Viewpoints

Insurance plans don’t need more control over your health care

Sierra Vista Hospital.
Sierra Vista Hospital. The Tribune

Aligning hospitals, urgent care centers, outpatient surgery clinics and physicians into integrated networks is what today’s health care is about.

This is good for patients because it assures them their providers are in-network — and there are no surprises when it comes to their deductibles and co-pays.

SB 538, a bill by state Sen. Bill Monning, D-Monterey, would ban statewide contracting with insurance plans. In essence, it would prevent us from forming or operating these kinds of integrated networks.

How would this impact our local hospitals and patients?

Mark Lisa
Mark Lisa. Ron Bez Photography

Tim Menton
Timothy Menton. Courtesy photo

Example: Tenet (our parent company) could not require a health plan to include both Sierra Vista Regional Medical Center and Twin Cities Community Hospital in a single, integrated network of care, so that when a pregnant woman enters Twin Cities to deliver and unanticipated complications arise, the baby can be seamlessly transferred to the neonatal intensive care unit at Sierra Vista.

Insurance plans are complaining that some hospitals outside of our county are somehow coercing them into unfavorable contracts.

In response, SB 538 prohibits all hospital systems in California from negotiating with health plans so that all of their hospitals, outpatient facilities and affiliated physicians could be combined in a single contract.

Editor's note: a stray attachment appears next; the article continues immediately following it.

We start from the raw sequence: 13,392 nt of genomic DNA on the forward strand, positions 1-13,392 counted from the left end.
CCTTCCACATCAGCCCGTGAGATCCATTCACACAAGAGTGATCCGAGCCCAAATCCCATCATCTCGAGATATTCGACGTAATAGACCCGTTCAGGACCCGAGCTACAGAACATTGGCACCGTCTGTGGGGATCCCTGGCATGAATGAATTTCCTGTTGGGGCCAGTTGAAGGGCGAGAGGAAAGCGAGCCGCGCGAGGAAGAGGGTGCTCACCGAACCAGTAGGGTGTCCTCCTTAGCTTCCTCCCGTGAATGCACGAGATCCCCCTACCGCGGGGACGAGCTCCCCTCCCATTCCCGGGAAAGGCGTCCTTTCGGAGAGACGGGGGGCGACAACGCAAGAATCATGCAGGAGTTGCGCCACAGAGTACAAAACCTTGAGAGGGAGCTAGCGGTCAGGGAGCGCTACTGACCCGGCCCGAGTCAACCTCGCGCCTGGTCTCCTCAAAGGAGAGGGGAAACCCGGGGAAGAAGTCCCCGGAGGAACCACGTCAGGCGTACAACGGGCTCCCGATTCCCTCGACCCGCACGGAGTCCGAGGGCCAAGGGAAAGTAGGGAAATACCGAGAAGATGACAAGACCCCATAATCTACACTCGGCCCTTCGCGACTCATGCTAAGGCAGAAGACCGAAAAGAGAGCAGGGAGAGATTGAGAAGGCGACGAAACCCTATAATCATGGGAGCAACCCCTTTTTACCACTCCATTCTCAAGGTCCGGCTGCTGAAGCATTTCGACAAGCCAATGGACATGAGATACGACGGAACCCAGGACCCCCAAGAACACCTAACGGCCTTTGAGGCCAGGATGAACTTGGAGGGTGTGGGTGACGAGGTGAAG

Four insurance plans already currently control 85 percent of the California market (and 88 percent and 93 percent of the small employer and individual markets). The last thing these plans need is more leverage. This explains why businesses, hospitals and physicians are opposed to SB 538, which would give health plans just that.

Contracting as a system also enables hospital companies to include smaller, more rural hospitals in its health plan contracts, giving them benefits from capital investment and lower costs as part of a larger system. Otherwise, they would struggle to stay afloat on their own.

San Luis Obispo County residents and employers deserve a health-care system that is accessible, reliable and seamless, providing the right care at the right time and at the right place, and without any part of that system becoming too dominant.

Hospitals throughout California strongly oppose SB 538 because it hands more power to health plans while leaving our patients to navigate a fractured, disjointed system of health care.

If you’re concerned, contact Sen. Monning. Reach his San Luis Obispo office at 805-549-3784.

Mark Lisa is chief executive officer at Twin Cities Community Hospital in Templeton. Tim Menton is interim CEO at Sierra Vista Regional Medical Center in San Luis Obispo.

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